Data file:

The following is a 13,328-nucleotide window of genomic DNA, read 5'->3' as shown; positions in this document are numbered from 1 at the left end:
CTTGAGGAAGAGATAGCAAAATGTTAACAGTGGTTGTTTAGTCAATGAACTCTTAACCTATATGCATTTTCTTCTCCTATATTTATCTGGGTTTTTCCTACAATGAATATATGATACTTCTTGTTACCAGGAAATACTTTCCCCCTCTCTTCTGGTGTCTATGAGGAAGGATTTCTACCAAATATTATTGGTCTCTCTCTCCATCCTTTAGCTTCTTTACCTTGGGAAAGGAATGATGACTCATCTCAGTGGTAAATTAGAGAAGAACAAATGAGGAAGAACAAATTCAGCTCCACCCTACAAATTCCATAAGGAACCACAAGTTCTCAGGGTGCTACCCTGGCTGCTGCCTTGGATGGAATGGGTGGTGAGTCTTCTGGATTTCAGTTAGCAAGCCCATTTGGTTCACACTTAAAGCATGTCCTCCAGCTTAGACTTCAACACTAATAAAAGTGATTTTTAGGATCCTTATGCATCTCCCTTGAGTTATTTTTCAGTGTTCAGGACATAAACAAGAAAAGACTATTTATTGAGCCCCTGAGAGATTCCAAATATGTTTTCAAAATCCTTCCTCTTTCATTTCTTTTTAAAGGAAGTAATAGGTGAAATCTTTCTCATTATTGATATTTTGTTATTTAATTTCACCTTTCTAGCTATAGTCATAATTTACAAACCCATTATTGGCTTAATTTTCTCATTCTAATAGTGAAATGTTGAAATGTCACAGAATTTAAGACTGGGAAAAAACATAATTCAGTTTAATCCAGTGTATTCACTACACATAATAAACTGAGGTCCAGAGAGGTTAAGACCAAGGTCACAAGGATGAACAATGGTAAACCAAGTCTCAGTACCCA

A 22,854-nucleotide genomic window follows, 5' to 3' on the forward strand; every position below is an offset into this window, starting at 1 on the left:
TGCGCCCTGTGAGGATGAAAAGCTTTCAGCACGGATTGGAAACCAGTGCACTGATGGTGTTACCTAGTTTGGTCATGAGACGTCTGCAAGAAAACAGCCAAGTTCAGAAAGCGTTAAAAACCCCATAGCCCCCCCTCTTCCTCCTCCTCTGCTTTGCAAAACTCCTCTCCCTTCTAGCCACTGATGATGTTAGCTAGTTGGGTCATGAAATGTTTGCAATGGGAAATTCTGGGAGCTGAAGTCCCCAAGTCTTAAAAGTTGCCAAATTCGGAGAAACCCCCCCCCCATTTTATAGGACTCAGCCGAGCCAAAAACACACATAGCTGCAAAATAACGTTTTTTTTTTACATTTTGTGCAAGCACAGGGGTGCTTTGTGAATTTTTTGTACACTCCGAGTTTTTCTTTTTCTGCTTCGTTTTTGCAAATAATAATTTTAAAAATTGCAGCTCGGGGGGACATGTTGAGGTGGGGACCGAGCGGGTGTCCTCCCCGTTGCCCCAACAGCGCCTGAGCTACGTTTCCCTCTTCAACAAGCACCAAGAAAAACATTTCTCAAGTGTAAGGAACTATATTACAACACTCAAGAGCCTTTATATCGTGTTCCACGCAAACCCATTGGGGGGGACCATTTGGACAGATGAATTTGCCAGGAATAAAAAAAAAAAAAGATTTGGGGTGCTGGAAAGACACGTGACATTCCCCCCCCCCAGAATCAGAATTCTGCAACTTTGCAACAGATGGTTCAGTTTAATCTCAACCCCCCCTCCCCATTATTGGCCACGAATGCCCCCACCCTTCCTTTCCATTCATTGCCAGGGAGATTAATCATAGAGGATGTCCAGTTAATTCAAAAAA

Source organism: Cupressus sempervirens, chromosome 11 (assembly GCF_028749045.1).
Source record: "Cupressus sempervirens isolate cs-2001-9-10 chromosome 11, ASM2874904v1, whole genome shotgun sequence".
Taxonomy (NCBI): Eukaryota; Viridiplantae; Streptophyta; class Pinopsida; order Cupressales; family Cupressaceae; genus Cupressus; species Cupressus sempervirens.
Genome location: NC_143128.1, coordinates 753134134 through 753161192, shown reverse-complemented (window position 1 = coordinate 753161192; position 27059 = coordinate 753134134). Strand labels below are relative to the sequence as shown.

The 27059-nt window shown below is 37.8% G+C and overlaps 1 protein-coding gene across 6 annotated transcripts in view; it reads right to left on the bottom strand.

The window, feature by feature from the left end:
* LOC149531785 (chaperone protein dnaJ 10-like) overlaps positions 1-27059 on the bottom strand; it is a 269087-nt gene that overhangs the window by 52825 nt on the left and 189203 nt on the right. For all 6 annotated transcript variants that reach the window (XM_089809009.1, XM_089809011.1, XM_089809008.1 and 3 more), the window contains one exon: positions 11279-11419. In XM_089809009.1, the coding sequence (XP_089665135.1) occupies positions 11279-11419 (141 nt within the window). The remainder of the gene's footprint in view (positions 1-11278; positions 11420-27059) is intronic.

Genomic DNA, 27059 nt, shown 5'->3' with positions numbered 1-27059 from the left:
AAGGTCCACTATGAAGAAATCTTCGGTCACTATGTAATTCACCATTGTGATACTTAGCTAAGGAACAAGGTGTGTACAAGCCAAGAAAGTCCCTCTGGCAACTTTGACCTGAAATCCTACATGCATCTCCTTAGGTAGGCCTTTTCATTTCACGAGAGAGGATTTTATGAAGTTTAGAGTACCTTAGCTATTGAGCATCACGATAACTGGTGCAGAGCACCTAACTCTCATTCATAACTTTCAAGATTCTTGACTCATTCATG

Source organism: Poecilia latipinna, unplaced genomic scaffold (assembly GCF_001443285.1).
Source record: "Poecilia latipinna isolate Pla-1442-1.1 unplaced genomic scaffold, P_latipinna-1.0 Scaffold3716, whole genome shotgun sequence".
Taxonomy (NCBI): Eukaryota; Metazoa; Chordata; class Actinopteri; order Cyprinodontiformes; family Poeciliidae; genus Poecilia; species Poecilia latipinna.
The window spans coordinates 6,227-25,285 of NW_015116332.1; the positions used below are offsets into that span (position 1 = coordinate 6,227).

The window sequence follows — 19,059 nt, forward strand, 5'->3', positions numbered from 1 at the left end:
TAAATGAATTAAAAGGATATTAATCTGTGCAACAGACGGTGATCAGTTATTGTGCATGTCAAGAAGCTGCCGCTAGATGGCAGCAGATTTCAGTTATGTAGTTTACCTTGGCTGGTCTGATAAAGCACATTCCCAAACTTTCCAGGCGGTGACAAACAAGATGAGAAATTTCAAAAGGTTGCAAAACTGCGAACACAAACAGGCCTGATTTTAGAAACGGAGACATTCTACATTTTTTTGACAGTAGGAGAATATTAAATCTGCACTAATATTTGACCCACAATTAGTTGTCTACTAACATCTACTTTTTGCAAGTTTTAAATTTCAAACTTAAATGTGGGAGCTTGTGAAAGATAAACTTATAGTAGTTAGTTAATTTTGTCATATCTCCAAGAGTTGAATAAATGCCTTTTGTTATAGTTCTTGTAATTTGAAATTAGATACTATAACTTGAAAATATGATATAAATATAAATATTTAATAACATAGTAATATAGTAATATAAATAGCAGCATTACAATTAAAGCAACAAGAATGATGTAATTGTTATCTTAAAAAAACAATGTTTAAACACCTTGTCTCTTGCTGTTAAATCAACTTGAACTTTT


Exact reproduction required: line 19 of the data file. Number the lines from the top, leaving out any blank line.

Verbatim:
TAAATGAATTAAAAGGATATTAATCTGTGCAACAGACGGTGATCAGTTATTGTGCATGTCAAGAAGCTGCCGCTAGATGGCAGCAGATTTCAGTTATGTAGTTTACCTTGGCTGGTCTGATAAAGCACATTCCCAAACTTTCCAGGCGGTGACAAACAAGATGAGAAATTTCAAAAGGTTGCAAAACTGCGAACACAAACAGGCCTGATTTTAGAAACGGAGACATTCTACATTTTTTTGACAGTAGGAGAATATTAAATCTGCACTAATATTTGACCCACAATTAGTTGTCTACTAACATCTACTTTTTGCAAGTTTTAAATTTCAAACTTAAATGTGGGAGCTTGTGAAAGATAAACTTATAGTAGTTAGTTAATTTTGTCATATCTCCAAGAGTTGAATAAATGCCTTTTGTTATAGTTCTTGTAATTTGAAATTAGATACTATAACTTGAAAATATGATATAAATATAAATATTTAATAACATAGTAATATAGTAATATAAATAGCAGCATTACAATTAAAGCAACAAGAATGATGTAATTGTTATCTTAAAAAAACAATGTTTAAACACCTTGTCTCTTGCTGTTAAATCAACTTGAACTTTT